Scientists say bones could be biblical
IT'S a tantalising find in a Biblical mystery -- Oxford University researchers have concluded that a set of skeletal remains which many Bulgarians attribute to John the Baptist probably belonged to a first-century male from the Middle East.
While that doesn't prove that the bones belonged to the man revered by Christians as the forerunner to Jesus, it does mean that those who believe the relics are the remains of the first-century saint have a scientific case.
The discovery of a sarcophagus containing a knuckle bone, a tooth, a skull fragment and other remains under an ancient church on an island off Bulgaria's coast -- paired with a small urn bearing a Greek-language reference to John the Baptist -- drew enormous interest when it was announced two years ago.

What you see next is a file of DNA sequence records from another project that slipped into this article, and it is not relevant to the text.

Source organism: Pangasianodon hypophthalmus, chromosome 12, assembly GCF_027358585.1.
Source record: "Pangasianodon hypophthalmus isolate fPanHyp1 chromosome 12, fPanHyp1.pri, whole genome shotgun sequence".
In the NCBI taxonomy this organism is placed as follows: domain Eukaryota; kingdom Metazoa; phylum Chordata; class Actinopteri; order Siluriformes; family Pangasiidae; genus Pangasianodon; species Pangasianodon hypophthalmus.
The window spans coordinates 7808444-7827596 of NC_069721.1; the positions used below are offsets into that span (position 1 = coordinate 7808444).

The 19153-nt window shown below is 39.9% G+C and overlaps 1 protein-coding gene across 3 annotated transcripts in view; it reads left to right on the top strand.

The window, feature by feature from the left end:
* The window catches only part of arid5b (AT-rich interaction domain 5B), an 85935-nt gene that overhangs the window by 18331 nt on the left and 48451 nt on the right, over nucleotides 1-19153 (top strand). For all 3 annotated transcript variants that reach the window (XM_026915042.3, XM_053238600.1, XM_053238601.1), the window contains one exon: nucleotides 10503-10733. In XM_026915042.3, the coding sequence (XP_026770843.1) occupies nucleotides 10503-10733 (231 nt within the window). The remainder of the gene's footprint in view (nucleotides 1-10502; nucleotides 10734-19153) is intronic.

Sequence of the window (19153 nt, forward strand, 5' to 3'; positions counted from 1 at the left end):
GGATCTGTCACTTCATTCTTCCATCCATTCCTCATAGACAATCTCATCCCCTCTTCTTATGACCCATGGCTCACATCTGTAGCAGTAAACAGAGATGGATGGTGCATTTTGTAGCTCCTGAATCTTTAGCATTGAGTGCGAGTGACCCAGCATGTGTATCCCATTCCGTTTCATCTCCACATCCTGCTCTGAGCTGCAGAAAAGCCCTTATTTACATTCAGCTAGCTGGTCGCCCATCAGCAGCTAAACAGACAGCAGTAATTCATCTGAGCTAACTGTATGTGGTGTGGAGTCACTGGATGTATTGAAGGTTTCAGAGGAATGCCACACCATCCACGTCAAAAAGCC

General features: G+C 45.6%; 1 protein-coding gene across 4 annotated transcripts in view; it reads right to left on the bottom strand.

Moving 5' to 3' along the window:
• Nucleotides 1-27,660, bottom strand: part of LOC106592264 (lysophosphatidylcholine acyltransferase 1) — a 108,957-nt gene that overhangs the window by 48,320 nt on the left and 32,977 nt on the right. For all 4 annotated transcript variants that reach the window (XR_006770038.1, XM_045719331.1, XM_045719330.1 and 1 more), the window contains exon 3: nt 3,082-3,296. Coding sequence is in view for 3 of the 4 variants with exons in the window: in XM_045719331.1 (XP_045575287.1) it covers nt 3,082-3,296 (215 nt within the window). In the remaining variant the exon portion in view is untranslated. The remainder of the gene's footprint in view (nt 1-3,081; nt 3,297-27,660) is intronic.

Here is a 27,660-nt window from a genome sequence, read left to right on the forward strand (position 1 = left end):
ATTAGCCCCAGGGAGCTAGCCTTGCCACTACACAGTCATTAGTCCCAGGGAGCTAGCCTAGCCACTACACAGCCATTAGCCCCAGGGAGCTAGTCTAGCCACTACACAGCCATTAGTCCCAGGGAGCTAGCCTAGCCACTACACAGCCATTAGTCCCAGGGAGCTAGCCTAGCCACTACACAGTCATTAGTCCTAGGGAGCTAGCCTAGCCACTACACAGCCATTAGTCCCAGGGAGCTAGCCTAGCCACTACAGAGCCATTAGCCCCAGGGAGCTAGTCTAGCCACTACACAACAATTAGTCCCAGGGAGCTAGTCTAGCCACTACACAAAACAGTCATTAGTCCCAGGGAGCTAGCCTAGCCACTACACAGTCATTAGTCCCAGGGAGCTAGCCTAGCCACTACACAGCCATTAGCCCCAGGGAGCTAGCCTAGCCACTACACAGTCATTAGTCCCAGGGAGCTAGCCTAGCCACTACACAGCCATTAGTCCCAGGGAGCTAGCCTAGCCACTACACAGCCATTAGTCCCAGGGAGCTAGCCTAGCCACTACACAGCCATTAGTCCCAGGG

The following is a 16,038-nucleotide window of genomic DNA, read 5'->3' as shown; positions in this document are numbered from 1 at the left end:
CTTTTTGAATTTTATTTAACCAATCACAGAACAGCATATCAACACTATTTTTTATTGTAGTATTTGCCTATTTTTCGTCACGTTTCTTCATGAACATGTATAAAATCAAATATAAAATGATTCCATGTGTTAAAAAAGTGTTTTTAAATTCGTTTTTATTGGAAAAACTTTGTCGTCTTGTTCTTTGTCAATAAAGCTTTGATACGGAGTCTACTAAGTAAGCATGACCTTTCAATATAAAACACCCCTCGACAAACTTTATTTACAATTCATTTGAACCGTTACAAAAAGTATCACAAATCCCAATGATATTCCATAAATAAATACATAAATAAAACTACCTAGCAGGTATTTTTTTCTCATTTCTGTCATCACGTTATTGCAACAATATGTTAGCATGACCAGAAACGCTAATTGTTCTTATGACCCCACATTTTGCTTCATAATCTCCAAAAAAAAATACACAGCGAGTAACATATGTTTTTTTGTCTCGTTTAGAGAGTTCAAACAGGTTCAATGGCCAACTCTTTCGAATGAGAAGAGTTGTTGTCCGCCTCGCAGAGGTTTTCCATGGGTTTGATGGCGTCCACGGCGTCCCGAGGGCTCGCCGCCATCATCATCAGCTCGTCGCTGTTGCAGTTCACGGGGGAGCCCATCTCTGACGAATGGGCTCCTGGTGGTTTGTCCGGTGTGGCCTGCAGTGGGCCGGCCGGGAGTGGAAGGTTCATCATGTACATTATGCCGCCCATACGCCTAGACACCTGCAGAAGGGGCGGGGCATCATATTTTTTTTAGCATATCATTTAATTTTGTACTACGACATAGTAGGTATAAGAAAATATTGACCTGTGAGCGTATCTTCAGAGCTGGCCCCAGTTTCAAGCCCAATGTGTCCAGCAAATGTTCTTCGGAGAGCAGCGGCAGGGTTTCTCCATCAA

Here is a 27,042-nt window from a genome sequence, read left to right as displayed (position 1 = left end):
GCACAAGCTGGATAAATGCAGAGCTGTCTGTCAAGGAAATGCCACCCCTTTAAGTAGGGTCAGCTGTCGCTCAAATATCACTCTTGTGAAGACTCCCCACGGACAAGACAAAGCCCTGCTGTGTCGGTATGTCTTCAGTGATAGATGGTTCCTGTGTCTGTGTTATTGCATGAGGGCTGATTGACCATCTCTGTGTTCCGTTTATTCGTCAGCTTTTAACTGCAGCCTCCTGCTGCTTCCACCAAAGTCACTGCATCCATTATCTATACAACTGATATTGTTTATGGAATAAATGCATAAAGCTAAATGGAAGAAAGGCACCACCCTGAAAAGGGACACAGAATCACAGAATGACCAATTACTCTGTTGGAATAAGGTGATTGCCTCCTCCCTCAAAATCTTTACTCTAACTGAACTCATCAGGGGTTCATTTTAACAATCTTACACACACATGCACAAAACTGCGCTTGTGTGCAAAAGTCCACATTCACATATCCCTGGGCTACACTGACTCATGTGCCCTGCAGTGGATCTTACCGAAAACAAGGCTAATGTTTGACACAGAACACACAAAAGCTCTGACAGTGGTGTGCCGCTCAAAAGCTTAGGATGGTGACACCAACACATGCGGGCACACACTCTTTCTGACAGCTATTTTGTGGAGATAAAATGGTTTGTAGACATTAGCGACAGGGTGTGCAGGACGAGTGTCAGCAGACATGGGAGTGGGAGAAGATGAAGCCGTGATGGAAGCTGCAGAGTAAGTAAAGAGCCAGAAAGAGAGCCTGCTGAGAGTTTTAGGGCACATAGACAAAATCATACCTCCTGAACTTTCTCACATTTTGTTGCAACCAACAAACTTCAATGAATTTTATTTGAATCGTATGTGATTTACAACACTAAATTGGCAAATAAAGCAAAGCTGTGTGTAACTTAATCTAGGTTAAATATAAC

Officials didn't wait for scientific evaluation before displaying the relics.
Thousands queued to see the bones in Sofia, Bulgaria's capital.
Oxford professor Thomas Higham, whose lab subjected the bones to radiocarbon dating and DNA sequencing, said he was sceptical at first.
"We didn't expect results that would be consistent with the expected results of our Bulgarian colleagues," he said. But he promised that the find, which has yet to be peer-reviewed, would stand up to scrutiny.
"We're very confident about the genetics," he said.